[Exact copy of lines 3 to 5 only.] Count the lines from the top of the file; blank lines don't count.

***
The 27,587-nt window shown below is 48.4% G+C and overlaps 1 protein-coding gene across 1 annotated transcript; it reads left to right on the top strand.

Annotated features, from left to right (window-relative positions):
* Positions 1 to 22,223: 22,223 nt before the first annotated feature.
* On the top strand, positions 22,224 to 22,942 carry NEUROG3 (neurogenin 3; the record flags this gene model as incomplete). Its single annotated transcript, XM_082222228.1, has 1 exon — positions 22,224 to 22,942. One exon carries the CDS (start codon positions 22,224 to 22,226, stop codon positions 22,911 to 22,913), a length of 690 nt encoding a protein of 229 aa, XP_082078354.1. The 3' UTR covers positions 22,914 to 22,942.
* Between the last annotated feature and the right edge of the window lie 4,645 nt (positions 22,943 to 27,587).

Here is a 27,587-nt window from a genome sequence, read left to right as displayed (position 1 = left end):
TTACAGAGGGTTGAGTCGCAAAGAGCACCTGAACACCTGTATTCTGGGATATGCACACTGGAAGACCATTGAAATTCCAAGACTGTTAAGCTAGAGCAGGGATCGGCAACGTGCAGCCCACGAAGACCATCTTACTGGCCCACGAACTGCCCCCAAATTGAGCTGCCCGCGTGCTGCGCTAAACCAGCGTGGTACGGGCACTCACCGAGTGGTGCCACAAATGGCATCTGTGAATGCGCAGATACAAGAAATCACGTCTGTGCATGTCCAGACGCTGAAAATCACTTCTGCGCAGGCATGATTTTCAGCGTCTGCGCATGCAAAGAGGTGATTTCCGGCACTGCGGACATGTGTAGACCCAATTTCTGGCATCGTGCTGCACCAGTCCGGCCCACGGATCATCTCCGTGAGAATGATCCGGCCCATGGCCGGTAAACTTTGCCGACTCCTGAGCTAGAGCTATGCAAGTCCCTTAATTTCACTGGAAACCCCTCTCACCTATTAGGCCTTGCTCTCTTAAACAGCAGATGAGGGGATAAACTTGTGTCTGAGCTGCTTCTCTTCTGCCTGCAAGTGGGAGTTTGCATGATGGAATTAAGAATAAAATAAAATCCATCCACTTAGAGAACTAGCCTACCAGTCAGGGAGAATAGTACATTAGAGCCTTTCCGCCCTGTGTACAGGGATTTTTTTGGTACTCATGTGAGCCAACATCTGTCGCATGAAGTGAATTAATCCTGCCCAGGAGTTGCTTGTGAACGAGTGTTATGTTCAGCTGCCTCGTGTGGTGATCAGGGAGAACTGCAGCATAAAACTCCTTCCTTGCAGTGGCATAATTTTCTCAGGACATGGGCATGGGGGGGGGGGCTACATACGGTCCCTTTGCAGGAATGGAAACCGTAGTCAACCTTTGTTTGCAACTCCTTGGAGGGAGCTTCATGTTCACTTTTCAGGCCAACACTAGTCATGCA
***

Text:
* Positions 1 to 22,223: 22,223 nt before the first annotated feature.
* On the top strand, positions 22,224 to 22,942 carry NEUROG3 (neurogenin 3; the record flags this gene model as incomplete). Its single annotated transcript, XM_082222228.1, has 1 exon — positions 22,224 to 22,942. One exon carries the CDS (start codon positions 22,224 to 22,226, stop codon positions 22,911 to 22,913), a length of 690 nt encoding a protein of 229 aa, XP_082078354.1. The 3' UTR covers positions 22,914 to 22,942.
* Between the last annotated feature and the right edge of the window lie 4,645 nt (positions 22,943 to 27,587).